So, Barack Obama is in it to win it in '08.
Point: Senator Obama, I'd like you to meet Senator Edwards, another one-term wonder who thought his charm and personality would carry him from the hill to the White House. Turns out, not so much.
Counterpoint: Senator Obama, I'd like you to meet Rep. Harold Ford, Jr., your predecessor in the Diversity-Darling-Child-of-the-Democratic-Party Club. He missed his shot, perhaps waited past his superstar shelf date, and didn't move to the upper house. Lesson: strike while the fire is hot.
Of course, buried between the point and the counterpoint is the glaring, uncomfortable subject of race in America. Obama is certainly what should be the face - or at least a face - of America. But then again, the dust-up over what was widely considered a racially charged ad again Harold Ford, Jr. during his bid for the U.S. Senate illustrates either our continuing national reluctance to get out of the white male rut - or our PR-hyped inability to refrain from focusing on race to begin with (and by that I mean the minority opinion - and by minority I mean, less widely held, not minority - that the anti-Ford ad was not playing to old stereotypes. Or at least not stereotypes younger generations, or geographically removed people, would pick up on).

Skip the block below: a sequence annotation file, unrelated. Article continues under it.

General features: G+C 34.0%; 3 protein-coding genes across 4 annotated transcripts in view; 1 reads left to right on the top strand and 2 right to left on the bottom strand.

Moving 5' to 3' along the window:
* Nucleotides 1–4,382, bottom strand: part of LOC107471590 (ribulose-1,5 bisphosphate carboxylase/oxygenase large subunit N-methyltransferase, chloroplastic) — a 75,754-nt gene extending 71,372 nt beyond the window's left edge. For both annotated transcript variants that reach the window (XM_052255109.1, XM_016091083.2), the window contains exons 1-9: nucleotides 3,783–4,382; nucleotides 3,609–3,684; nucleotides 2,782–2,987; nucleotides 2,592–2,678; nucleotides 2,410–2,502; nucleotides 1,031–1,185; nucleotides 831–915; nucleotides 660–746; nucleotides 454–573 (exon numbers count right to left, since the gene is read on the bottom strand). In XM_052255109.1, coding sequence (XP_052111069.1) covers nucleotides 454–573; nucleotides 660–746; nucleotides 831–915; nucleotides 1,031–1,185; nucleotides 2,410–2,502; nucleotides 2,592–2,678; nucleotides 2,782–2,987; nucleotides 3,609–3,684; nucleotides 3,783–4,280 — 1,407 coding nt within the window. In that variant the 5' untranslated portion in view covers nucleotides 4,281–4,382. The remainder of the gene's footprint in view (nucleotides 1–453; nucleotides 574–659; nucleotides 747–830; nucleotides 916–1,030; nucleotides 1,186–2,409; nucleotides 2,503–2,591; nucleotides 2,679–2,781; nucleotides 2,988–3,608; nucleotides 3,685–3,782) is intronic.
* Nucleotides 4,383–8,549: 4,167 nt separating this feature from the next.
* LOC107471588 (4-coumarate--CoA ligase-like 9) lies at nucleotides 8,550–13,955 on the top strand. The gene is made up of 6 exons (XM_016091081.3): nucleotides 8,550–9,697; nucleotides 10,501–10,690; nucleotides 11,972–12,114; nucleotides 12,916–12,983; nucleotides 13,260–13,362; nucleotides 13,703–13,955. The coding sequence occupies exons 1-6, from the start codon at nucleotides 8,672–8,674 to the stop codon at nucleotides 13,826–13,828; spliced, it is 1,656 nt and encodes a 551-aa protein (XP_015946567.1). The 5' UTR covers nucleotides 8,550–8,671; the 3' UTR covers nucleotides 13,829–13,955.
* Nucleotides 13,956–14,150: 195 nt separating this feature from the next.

It's messy - I think we can agree on that. But I will be curious to see how race actually plays out, and how the racial melodrama so beloved by the MSM plays out - don't confuse the two. One is real, one is really manufactured. Neither will be appreciated.